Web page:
Creative Lighting: Revealing Details

This post is part of a larger tutorial called Creative Lighting Without a Flash

The second component of creative lighting is revealing the details and textures that make the subject unique. I used a completely different setup for these examples because I wanted to emphasize details rather than just shadows. A piece of fruit, a watch, flower, or tv remote should work well here. Building off what I learned with my wooden model, I started my second series.

I placed an orange on a black piece of foam-core and positioned the light behind the orange. As you can see in the first image (below left) there is virtually no detail visible in the orange. (Why do I keep typing “oranged”?! It’s driving me nuts!) Anyway, instead of positioning another light, thereby complicating the scene, I grabbed a big white envelope to serve as my reflector. I held it between the camera and the orange but just off to the left of the frame. The second image shows the results. This effectively revealed the texture of the orange, but it still seemed a bit flat.

Almost directly behind. No reflector. Almost directly behind. With reflector to the left.

To remedy this I repositioned the light above and slightly behind the orange, and then I fired the third shot (below left). This simple adjustment simultaneously gave me a strong backlight, plenty of texture, and solid shape. I thought the texture could use a little more depth, so I added the reflector and fired the last shot. The orange now has more form, texture, and color.

Above. Behind. No reflector. Above. Behind. With reflector.

Normally I wouldn’t place something like an orange against a black background –it just seems out of place. BUT, think of how different the image would feel if I used a white floor/background. All the light would be reflected back at the orange. After all, my reflector was nothing but a white piece of paper. Think back to the photos of the wooden model. How do you think it would appear if I used a black background instead of white?? Remember that your shooting environment accounts for a lot of the bounced light. Just because you don’t intentionally put a reflector in the scene doesn’t mean there won’t be any reflected light. Try to keep this in mind as you set up your shot.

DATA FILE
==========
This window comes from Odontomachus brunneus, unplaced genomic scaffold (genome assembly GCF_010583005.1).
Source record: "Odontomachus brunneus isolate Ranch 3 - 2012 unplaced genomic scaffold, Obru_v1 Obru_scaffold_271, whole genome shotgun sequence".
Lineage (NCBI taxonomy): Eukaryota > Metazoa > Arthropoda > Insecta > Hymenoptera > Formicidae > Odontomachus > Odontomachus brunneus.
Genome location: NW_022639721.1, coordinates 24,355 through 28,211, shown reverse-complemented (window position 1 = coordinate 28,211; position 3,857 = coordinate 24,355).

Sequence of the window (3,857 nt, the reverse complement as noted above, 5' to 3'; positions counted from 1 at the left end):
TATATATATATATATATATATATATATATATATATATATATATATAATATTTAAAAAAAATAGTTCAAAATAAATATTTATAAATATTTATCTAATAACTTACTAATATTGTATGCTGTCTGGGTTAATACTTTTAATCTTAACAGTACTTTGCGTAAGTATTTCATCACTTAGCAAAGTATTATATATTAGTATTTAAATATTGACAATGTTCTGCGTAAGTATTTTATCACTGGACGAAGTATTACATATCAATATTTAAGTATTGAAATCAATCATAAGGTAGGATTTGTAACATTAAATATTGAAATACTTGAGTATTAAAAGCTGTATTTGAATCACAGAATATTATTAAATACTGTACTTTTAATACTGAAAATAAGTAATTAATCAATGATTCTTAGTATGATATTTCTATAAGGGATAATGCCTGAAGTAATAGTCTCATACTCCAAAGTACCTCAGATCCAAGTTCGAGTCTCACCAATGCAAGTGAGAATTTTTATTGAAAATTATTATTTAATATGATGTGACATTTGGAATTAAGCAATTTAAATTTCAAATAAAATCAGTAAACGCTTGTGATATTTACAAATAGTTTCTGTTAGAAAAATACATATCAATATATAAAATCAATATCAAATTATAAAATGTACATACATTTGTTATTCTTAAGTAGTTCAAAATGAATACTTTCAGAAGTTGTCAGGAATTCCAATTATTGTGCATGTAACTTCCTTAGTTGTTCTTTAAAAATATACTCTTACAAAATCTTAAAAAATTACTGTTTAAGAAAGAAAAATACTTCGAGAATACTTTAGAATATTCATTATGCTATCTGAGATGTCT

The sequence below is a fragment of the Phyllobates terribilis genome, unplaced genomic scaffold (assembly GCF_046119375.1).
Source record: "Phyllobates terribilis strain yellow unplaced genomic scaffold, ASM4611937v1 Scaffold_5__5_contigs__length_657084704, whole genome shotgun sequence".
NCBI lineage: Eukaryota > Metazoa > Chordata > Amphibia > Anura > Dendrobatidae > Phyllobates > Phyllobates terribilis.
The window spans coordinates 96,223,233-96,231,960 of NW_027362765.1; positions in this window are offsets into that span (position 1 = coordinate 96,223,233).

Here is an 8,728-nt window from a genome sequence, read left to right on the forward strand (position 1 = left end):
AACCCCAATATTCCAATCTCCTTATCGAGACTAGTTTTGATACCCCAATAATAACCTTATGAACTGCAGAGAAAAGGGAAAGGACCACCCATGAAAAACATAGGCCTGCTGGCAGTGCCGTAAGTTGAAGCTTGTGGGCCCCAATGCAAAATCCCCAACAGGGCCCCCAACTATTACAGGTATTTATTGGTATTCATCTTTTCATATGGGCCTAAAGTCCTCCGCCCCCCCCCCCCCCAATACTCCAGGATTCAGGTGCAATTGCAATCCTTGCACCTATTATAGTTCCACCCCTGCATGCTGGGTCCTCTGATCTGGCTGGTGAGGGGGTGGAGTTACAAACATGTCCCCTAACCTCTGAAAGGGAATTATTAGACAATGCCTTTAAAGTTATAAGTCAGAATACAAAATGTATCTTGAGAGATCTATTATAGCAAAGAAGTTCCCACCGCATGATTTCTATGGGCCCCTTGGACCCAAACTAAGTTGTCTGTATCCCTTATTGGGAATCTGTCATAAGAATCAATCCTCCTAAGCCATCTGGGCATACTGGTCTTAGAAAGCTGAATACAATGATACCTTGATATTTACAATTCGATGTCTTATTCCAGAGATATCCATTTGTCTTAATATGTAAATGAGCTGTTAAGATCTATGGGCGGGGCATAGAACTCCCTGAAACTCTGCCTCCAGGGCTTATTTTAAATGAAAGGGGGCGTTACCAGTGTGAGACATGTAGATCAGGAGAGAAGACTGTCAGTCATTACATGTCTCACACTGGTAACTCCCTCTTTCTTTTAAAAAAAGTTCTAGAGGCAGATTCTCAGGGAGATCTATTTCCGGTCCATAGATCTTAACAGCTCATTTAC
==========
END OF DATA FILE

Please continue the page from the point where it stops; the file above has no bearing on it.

Next I ate the orange and then placed my watch on the foam-core. The next series of images follows a similar pattern: Shoot a photo, reposition the light, use the reflector as needed. Those are the only things I changed in this next series; it didn’t get any more complicated than that. Again, hover your cursor over an image for a brief description. Click here to view as slideshow.

Directly above. No reflector.Front-left. Above. No reflector.Front-left. Above. With reflector to the right.Behind. Above. Left. No reflector.Behind. Above. Left. With reflector.

Above left.Behind. Right. No reflector.Behind. Right. With reflector.Above. Right. With reflector on left.

Careful attention to detail will easily put your photos a step above most others’. Using a reflector is an excellent way to accent those details. The beautiful thing about a reflector is that it can never be more powerful than the original light source. It’s entirely possible to use a Fill light to reveal details, but just be careful that it doesn’t overpower your Key light. On a random note: watches are almost always photographed with the time reading “10:10.” They say it’s the most aesthetically pleasing time. Go figure.

Continue to Part III: Capturing Highlights and Reflections

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